Watch any of the films that made Jackie Chan a legend and you notice that so much of his graceful, goofball charisma comes from simply having one more move up his sleeve. Whether changing position while sliding down a plate-glass skyscraper or falling off a clock face onto a series of awnings or dispatching multiple assailants with his witty brand of bendy, aerobic kung-fu, only to end on a silly eye-poke or a gymnastic semi-levitation, the star-making flourish is so often the extra thing he does when anyone else would be finished.
But what do you do when, nearing 70 and with almost 150 movie performances behind you, there aren’t that many one-more-moves left? Maybe you make something like Larry Yang’s “Ride On,” a sappy but enjoyable slice of family fun that has a nice horse doing wacky tricks for the younger viewers and for parents and older fans, is a gently meta, valedictory canter through the paddock of Chan’s previous achievements.
Chan plays Luo, a once-successful stuntman (which gives Yang the excuse to include always-welcome footage of Chan’s stunt work through the decades) who has fallen — through sheets of sugar glass and scaffolding, no doubt — on hard times. Now, accompanied only by Red Hare, the beloved horse he nursed to health from a sickly foal, Luo is reduced to extra work and to dressing them both up in goofy costumes to lure tourists into photo ops. But even this threadbare dog-and-pony existence is under threat. Luo is in debt. Collector Dami (Andy On) and his henchmen try to take Red Hare as collateral, but video of man and horse cartoonishly humiliating the goons goes viral, which both enrages Dami and rekindles interest in Luo’s stunt expertise.
Still, lawyers come to Luo’s house — more a repurposed, open-air dojo/stable where he used to train his stuntmen “disciples” and which has many a useful exposed beam/loose ladder lying about — and announce their intention to repossess Red Hare. In distress, Luo, who refers to the horse as his son, turns to his estranged human daughter, Bao (Liu Haocun), who is now studying for her law degree and has a just-qualified fiancé Mickey (Kevin Guo). Bao is hesitant, but eventually sees her father for the penitent parent he now is, being especially moved by his bond with her equine “brother.” They reconcile, but she wants him to stop putting himself and Red Hare in danger doing stunt work, just when they are getting back in the game — cue a fun montage of Chan in elaborate costumes, many of them nodding to his previous hits, performing horseback hijinks on the sets of various action epics.
In truth, the emotional landscape of “Ride On” is painted with a brush so broad it’s basically a roller, with Chan’s charm and Liu’s radiant Neutrogena wholesomeness just about compensating for Yang’s screenplay, which keeps having to manufacture new rifts to be magically healed with a change of heart, a hug and couple of close-ups. Lao Zai’s inescapable, saccharine scoring is so thickly slathered on that it makes the actually moving moments feel unnecessarily manipulative, and there really is no earthly reason why Yang and editor Super Zhang couldn’t have reined this thing in at less than 126 minutes long.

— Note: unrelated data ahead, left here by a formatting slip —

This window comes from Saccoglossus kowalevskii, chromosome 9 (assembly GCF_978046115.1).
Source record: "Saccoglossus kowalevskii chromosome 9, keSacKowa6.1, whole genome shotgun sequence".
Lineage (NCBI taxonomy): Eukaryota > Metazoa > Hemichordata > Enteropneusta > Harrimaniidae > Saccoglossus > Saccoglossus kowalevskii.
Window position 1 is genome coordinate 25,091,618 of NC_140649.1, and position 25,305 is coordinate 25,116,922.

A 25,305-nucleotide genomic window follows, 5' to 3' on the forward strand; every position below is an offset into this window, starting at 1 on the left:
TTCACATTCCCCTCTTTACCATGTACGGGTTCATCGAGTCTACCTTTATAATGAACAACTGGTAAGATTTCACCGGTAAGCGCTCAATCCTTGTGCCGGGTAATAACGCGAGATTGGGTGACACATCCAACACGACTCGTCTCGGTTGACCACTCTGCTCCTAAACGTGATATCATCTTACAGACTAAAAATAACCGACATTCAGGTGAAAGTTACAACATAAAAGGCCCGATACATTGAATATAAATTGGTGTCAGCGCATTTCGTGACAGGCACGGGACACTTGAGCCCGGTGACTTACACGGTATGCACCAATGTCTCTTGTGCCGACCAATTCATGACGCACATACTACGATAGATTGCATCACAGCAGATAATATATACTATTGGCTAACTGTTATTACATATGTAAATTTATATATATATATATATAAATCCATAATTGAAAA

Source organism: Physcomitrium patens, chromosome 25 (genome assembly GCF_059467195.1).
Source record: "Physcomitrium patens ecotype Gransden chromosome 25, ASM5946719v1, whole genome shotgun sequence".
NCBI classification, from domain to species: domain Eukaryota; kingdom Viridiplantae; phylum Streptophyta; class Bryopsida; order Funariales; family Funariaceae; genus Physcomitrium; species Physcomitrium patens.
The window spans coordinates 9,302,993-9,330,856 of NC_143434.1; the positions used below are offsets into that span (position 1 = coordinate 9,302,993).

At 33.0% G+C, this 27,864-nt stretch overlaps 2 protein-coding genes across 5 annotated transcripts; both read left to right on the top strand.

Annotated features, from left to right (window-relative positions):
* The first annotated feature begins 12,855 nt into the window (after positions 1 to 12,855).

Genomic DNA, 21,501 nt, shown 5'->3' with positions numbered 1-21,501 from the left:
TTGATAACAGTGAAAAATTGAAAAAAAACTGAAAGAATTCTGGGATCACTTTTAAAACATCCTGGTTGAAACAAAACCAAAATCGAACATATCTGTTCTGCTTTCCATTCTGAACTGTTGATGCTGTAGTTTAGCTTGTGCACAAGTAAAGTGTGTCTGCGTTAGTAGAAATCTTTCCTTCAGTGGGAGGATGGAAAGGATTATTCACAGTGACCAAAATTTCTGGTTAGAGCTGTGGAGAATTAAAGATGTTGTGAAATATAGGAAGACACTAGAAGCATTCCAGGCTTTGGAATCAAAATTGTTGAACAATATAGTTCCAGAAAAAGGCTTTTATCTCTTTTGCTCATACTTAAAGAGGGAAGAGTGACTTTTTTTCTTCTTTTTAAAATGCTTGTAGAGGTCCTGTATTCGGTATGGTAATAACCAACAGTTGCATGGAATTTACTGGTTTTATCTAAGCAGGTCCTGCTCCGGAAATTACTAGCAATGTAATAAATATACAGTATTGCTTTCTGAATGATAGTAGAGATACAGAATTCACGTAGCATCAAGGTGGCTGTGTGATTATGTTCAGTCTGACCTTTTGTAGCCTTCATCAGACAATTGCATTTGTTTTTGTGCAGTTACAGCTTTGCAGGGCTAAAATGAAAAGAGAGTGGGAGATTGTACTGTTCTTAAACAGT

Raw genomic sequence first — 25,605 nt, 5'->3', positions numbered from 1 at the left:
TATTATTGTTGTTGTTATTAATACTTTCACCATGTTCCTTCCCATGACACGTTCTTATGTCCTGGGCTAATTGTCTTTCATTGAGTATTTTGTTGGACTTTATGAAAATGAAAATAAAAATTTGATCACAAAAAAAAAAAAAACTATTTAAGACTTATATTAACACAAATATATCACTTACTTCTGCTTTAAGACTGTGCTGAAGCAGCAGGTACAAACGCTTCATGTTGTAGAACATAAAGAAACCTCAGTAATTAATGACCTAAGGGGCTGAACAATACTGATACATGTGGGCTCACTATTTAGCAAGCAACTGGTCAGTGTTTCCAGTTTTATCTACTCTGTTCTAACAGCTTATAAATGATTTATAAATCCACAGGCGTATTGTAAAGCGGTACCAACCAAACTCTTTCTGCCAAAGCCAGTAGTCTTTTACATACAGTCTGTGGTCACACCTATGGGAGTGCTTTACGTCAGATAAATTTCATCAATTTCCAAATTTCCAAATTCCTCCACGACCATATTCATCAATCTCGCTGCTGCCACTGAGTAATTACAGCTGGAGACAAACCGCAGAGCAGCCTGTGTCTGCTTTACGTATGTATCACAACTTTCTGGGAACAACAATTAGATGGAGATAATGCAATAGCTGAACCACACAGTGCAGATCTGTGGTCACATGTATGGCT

But it’s hard to stay mad at a movie where part of the bagginess is a result of the generous impulse to salute the often undervalued contributions of stunt teams and to pay tribute to an unparalleled action legend getting back into the saddle one more time. Because as much as Yang goes for, and sometimes reaches, the emotional jugular in the father/daughter story, that’s not where the heart of “Ride On” really resides. Instead it’s in the fights, which are a little more chopped-up and less fluid than they might once have been but are still defiantly done for real even though, as a CG-happy director tells Luo later on, “no one falls for real these days.”
And in the near-obsolete stuntman “code” that Luo clings to, “Ride On” gets further unexpected resonance. To watch a rapt, gently rueful Chan observing his younger self performing some crazy feat of athleticism and bravado, like the umbrella-bus-chase sequence from “Police Story,” is a perfect portrait of the quandary that is the passage of time for an artist whose youthful, elastic recklessness was always so much part of his appeal. “Jumping down is easy,” Luo tells an ex-student who has gone on to be a star stuntman in his own right, “Stepping down is hard.” For all its four-quadrant family friendliness, “Ride On” also feels like Chan, his legacy intact and unimpeachable, not stepping down so much as gracefully stepping across — to the beginning of a new chapter, perhaps, as the elder statesman of the somersault, the scissor-kick and the death-defying stunt. He isn’t owed anything less, and he doesn’t owe the movies anything more.